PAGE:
“I could do an espresso,” I said aloud. But I was talking to myself in a cold little warehouse with a hot noisy machine. Then I looked up and saw that I was late. The digital thermometer read 453˙, and I was supposed to start getting ready at 450˙. I leaned my broom against a 20-gallon bucket and rushed to open the big roll-top door. I ran back to the machine, grabbing up the elbow of aluminum duct and the big metal stir-stick along the way. The display showed 460˙.
I kicked on the fan of the cooling tray with the toe of my shoe. With my hands I was juggling the duct and the stir-stick, fishing my heat glove from the kangaroo pocket of my hoodie, trying to fit the duct onto the discharge port, and pulling the glove onto my right hand. I had it all in place at last. 463˙. I took a quick, deep breath and tried to relax as I walked around to the side of the machine. I still had plenty of time.
At 465˙, the jet of fire next to me shut off. The warmth in the noise going on around me left, and all that remained were the rattle of the beans in the roast chamber, and the twin roar of the cooling fan and the jumper. I watched the temperature rise one more degree before it began to fall. I kept my eye on the gauge. The beans had to come out at 450˙.
I let my hand rest on the hatch. Like everything else, it was easily hot enough to give me a serious burn. But my glove protected me, I hardly even felt any warmth. I found my stir-stick with my left hand and marked the moment that the display read 450˙. I slammed open the hatch and stirred furiously. The cooling tray filled as I stepped around, stirring fast so the air blast of the jumper wouldn’t blow the beans right out of the tray.
I could blame the sleep deprivation. Sleep and I don’t get along so well anymore. I slept from 2:00 until 5:30 on Saturday. Sunday night I went to bed at 11:00, got up at 3:00 to take care of my daughter calling from down the hall, and woke up for the day a half-hour before my alarm even went off at 5:00. I could blame my stopover at home between jobs as too much of a break in my momentum. I could blame the confusing mumbles of my boss back at the shop for disorienting me before I started roasting. But the fact is that I made a mistake. I forgot to put in the nail that holds the duct onto the discharge port.
I had just gotten directly in front of the discharge port when the duct fell off. It was like the bursting of a dam. I stood in front of a steady blast of 450˙ decaf Colombian coffee beans. The jumper forced them out at great speed, and there was very little I could do about it. But one of the chief reasons I got hired to roast coffee in the first place was because I was reportedly able to keep calm and not panic if something went wrong. And something had just gone terribly wrong.
I dropped the stir-stick and slapped at the kill switch for the jumper. It would take some time to shut off. With my right hand, I fished around for the duct in the cooling tray where it was slowly disappearing under the beans. My body was right up against the tray, blocking the bulk of the beans from shooting across the room. Very few of them dropped down into the tray on their own. But most of those that hit me ricocheted back down to where they were supposed to go.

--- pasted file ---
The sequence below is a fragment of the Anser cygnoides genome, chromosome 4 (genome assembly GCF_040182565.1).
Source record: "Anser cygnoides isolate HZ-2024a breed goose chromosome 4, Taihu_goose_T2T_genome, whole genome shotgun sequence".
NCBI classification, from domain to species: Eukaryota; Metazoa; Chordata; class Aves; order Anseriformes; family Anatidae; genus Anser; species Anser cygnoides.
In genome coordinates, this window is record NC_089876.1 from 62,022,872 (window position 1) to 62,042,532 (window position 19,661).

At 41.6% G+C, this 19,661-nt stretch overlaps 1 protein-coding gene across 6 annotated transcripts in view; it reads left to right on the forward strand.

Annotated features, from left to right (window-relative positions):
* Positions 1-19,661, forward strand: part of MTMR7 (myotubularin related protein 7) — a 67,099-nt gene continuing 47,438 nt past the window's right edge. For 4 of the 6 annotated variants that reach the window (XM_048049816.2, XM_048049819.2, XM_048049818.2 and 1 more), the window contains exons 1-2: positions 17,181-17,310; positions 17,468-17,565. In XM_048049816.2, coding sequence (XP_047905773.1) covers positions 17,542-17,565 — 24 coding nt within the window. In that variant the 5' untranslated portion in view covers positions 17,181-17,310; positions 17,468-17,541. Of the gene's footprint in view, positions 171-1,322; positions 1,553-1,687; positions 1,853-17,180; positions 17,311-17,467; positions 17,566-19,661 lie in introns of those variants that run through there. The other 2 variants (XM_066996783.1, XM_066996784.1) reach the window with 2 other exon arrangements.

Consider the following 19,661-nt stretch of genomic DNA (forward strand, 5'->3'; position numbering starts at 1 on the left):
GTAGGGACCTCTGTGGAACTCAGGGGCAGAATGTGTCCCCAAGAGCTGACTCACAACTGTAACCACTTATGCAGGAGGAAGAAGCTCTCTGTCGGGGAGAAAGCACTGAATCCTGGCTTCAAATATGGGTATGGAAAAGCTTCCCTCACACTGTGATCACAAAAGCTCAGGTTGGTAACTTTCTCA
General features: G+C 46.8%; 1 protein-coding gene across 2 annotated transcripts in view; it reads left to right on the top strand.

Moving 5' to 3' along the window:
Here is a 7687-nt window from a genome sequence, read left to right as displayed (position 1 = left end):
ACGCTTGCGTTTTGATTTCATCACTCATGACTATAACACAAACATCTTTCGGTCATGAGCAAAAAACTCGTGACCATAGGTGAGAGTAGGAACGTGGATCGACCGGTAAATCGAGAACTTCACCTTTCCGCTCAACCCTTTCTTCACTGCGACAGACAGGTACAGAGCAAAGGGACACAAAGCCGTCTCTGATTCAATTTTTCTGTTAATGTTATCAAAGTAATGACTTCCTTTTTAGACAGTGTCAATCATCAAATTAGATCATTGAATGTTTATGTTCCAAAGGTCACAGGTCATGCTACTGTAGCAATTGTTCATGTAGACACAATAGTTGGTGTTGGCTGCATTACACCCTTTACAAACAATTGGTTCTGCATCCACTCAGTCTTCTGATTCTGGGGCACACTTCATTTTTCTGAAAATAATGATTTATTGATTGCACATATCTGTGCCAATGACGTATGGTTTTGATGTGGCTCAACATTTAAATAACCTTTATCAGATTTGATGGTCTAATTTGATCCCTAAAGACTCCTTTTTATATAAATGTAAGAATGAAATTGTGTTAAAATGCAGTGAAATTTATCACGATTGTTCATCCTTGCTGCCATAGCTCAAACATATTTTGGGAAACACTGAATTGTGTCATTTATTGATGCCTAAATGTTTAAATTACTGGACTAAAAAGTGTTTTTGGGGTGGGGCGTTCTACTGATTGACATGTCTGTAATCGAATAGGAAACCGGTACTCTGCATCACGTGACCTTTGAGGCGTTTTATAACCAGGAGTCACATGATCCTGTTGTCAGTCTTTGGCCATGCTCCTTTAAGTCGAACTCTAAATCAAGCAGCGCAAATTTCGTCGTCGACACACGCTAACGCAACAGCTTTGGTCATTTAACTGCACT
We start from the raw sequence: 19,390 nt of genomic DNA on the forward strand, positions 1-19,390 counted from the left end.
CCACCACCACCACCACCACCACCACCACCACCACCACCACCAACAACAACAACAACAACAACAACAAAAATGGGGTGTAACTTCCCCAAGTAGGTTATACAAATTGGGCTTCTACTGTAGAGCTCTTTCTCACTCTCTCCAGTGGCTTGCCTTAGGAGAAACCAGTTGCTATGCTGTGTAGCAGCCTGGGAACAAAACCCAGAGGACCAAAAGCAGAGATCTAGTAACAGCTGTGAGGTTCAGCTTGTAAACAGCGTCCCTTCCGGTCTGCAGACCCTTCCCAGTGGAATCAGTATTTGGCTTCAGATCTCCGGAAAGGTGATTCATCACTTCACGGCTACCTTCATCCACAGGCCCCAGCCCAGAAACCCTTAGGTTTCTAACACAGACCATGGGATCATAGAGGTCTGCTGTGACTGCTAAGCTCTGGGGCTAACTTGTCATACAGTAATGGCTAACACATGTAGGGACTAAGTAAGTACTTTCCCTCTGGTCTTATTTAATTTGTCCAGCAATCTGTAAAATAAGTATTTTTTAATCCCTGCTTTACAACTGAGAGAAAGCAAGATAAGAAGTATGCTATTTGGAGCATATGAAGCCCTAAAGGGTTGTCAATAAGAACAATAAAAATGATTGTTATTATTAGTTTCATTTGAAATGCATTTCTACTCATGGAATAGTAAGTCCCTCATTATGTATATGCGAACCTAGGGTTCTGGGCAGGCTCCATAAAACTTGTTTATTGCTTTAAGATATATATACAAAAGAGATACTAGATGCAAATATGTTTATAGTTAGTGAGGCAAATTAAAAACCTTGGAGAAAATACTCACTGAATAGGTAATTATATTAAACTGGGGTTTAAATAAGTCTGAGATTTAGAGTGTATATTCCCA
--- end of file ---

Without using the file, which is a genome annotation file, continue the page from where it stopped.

One bean slipped into my glove next to the wrist while I rooted around for the duct. It ended up giving me a pretty good blister. I finally retrieved the duct and held it up against the discharge port. It redirected the barrage down into the tray. I had it backwards, so I couldn’t fit the end back on. Beans still blew out around the sides, but there was no way I was going to pull it back to turn it around.
I transferred the duct to my bare left hand. I could feel the heat through the thin metal. But my right hand was twisting the cover off of the fill tube. As the jumper wound down, the majority of the air blew out of the top of the machine, easing the pressure that forced the beans out at me. Finally, the situation was calming down. I shook out the bean that was still in my glove, switched hands on the duct, and picked up the stick to stir. The flow of beans began to slow, and then stopped.
I pulled back the duct and looked at the last, spiteful little pile that still sat in the machine. The beans crackled angrily below me, and smoke began to rise up from the tray. I must have been busy, because somewhere in all that activity I had switched off the cooling fan down by my left foot. I switched it back on, took a breath, laughed, and turned around to survey the damage.
I’d made some mistakes before, wasted a few valuable beans. On my first day of training, I’d left the cover off of the fill tube. When the jumper kicked on, green beans spouted out the top like a miniature volcano. My trainer and both my bosses laughed about it as if I’d made the worst mistake possible early on. But that was nothing compared to this. What I’d just done was like piloting the Exxon Valdez of coffee roasting. I could almost see the poor seagulls drowning, their wings weighed down by all that coffee.
Hot, crackling, brown beans stretched all the way to the back wall. They blanketed the cement floor. They got into the buckets of unroasted beans I had lined up to do next. They got under the bathroom door, 7 feet away and at a 90˙ angle to the right. They filled up the pocket of my sweatshirt. I looked at it all, amazed that I had survived.
“Well,” I thought to myself, “there’s my free pound for the week.”